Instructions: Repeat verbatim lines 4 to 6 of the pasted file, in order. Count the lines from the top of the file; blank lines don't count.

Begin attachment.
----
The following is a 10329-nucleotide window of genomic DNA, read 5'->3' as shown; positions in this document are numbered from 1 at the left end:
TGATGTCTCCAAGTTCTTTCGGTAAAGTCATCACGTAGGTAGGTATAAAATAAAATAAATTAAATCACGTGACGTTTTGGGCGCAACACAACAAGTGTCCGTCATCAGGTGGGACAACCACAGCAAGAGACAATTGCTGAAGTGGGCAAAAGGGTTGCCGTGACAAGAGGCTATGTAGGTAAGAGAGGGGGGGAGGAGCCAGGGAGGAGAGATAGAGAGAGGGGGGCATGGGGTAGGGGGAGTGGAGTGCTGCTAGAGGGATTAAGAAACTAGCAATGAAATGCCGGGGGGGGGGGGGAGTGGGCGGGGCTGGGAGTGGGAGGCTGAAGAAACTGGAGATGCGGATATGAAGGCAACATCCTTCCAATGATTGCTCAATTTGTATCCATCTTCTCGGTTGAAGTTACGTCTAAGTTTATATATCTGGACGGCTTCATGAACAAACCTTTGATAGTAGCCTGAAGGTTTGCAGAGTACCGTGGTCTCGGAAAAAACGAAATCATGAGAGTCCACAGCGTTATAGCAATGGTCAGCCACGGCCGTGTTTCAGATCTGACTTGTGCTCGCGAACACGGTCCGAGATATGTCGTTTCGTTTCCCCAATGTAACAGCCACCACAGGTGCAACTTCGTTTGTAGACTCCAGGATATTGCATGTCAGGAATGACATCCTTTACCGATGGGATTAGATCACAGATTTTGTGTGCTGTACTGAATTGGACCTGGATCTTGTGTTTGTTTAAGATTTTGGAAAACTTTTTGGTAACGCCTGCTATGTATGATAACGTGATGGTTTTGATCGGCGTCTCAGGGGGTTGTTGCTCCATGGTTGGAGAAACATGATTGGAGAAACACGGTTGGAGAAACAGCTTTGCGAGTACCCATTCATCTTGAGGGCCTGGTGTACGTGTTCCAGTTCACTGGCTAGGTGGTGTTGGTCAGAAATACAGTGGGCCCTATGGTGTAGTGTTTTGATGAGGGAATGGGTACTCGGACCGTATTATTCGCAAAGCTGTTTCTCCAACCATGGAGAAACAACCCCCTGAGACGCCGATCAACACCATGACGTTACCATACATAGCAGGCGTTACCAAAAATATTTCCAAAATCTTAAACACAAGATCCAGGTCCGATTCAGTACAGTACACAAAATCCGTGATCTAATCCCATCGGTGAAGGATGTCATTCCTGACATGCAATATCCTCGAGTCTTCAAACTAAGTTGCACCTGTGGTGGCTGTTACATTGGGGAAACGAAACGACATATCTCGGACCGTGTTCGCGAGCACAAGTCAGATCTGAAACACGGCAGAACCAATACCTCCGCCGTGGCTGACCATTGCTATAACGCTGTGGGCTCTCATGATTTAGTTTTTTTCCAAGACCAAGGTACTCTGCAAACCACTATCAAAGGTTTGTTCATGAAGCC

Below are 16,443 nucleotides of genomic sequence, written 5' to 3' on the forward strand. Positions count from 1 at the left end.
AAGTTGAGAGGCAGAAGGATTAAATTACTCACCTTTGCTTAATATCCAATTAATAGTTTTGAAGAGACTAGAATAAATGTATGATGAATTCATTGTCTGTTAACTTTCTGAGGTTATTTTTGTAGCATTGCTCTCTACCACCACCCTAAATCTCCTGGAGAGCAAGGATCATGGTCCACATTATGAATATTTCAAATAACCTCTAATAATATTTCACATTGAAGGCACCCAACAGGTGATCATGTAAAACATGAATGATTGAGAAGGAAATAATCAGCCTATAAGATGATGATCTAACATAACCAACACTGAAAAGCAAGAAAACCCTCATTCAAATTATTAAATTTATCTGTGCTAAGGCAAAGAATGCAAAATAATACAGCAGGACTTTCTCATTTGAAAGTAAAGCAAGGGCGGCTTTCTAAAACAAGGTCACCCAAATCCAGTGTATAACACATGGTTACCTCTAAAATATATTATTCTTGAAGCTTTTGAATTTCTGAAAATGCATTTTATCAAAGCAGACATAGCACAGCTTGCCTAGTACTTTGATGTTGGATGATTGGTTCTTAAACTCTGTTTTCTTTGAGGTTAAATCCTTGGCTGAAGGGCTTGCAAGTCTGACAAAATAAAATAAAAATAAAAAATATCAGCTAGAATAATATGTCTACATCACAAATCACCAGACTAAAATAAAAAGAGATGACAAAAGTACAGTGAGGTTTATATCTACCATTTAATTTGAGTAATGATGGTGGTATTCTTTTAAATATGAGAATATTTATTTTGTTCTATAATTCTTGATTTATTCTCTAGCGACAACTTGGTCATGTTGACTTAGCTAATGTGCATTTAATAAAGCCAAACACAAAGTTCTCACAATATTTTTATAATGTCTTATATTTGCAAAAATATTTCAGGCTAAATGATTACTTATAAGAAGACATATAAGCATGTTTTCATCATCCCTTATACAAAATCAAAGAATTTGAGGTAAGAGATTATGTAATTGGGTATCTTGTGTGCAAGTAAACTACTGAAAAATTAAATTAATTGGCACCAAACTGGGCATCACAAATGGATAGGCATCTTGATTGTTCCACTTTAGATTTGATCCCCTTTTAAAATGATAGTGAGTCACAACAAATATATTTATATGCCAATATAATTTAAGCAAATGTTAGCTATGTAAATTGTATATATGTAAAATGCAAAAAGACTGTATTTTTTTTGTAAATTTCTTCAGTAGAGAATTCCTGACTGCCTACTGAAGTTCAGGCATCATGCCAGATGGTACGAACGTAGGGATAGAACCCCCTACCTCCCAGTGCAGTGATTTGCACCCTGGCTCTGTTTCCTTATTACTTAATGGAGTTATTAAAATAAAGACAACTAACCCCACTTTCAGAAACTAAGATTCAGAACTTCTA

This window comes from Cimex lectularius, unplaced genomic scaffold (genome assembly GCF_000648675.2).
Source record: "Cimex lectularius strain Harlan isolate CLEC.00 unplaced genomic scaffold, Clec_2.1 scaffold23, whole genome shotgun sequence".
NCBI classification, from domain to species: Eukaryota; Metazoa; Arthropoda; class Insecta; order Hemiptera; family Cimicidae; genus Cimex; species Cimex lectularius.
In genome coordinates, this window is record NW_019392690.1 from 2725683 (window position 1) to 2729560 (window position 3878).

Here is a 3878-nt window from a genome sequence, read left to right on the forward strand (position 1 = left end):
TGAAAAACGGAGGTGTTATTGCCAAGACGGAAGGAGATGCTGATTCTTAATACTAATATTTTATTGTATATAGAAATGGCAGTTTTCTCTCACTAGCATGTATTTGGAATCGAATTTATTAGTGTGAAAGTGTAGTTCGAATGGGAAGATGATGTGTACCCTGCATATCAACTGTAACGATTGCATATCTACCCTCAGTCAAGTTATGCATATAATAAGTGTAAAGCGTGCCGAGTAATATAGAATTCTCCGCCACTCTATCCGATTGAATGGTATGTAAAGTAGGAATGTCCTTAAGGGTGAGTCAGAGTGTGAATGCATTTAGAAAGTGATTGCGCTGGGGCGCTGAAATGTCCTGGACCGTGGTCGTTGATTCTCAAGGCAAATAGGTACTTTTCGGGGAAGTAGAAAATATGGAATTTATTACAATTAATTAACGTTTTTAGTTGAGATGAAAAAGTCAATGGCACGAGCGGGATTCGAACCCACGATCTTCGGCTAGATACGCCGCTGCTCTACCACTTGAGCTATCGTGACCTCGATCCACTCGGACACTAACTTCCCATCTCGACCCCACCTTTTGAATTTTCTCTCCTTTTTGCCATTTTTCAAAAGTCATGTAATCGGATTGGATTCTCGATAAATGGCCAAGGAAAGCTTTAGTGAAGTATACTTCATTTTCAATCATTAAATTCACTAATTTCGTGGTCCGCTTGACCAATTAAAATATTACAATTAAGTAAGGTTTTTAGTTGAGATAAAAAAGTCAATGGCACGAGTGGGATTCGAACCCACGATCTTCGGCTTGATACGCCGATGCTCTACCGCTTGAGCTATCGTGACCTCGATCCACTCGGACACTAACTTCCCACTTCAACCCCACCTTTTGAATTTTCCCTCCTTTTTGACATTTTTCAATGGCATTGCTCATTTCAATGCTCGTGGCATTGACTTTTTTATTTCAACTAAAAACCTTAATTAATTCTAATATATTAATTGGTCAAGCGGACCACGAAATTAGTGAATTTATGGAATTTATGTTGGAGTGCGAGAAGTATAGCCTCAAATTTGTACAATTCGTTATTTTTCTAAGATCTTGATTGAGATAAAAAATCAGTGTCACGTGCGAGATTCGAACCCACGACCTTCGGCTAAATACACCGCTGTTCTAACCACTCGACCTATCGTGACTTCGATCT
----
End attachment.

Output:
AAGTTGAGAGGCAGAAGGATTAAATTACTCACCTTTGCTTAATATCCAATTAATAGTTTTGAAGAGACTAGAATAAATGTATGATGAATTCATTGTCTGTTAACTTTCTGAGGTTATTTTTGTAGCATTGCTCTCTACCACCACCCTAAATCTCCTGGAGAGCAAGGATCATGGTCCACATTATGAATATTTCAAATAACCTCTAATAATATTTCACATTGAAGGCACCCAACAGGTGATCATGTAAAACATGAATGATTGAGAAGGAAATAATCAGCCTATAAGATGATGATCTAACATAACCAACACTGAAAAGCAAGAAAACCCTCATTCAAATTATTAAATTTATCTGTGCTAAGGCAAAGAATGCAAAATAATACAGCAGGACTTTCTCATTTGAAAGTAAAGCAAGGGCGGCTTTCTAAAACAAGGTCACCCAAATCCAGTGTATAACACATGGTTACCTCTAAAATATATTATTCTTGAAGCTTTTGAATTTCTGAAAATGCATTTTATCAAAGCAGACATAGCACAGCTTGCCTAGTACTTTGATGTTGGATGATTGGTTCTTAAACTCTGTTTTCTTTGAGGTTAAATCCTTGGCTGAAGGGCTTGCAAGTCTGACAAAATAAAATAAAAATAAAAAATATCAGCTAGAATAATATGTCTACATCACAAATCACCAGACTAAAATAAAAAGAGATGACAAAAGTACAGTGAGGTTTATATCTACCATTTAATTTGAGTAATGATGGTGGTATTCTTTTAAATATGAGAATATTTATTTTGTTCTATAATTCTTGATTTATTCTCTAGCGACAACTTGGTCATGTTGACTTAGCTAATGTGCATTTAATAAAGCCAAACACAAAGTTCTCACAATATTTTTATAATGTCTTATATTTGCAAAAATATTTCAGGCTAAATGATTACTTATAAGAAGACATATAAGCATGTTTTCATCATCCCTTATACAAAATCAAAGAATTTGAGGTAAGAGATTATGTAATTGGGTATCTTGTGTGCAAGTAAACTACTGAAAAATTAAATTAATTGGCACCAAACTGGGCATCACAAATGGATAGGCATCTTGATTGTTCCACTTTAGATTTGATCCCCTTTTAAAATGATAGTGAGTCACAACAAATATATTTATATGCCAATATAATTTAAGCAAATGTTAGCTATGTAAATTGTATATATGTAAAATGCAAAAAGACTGTATTTTTTTTGTAAATTTCTTCAGTAGAGAATTCCTGACTGCCTACTGAAGTTCAGGCATCATGCCAGATGGTACGAACGTAGGGATAGAACCCCCTACCTCCCAGTGCAGTGATTTGCACCCTGGCTCTGTTTCCTTATTACTTAATGGAGTTATTAAAATAAAGACAACTAACCCCACTTTCAGAAACTAAGATTCAGAACTTCTA

This window comes from Cimex lectularius, unplaced genomic scaffold (genome assembly GCF_000648675.2).
Source record: "Cimex lectularius strain Harlan isolate CLEC.00 unplaced genomic scaffold, Clec_2.1 scaffold23, whole genome shotgun sequence".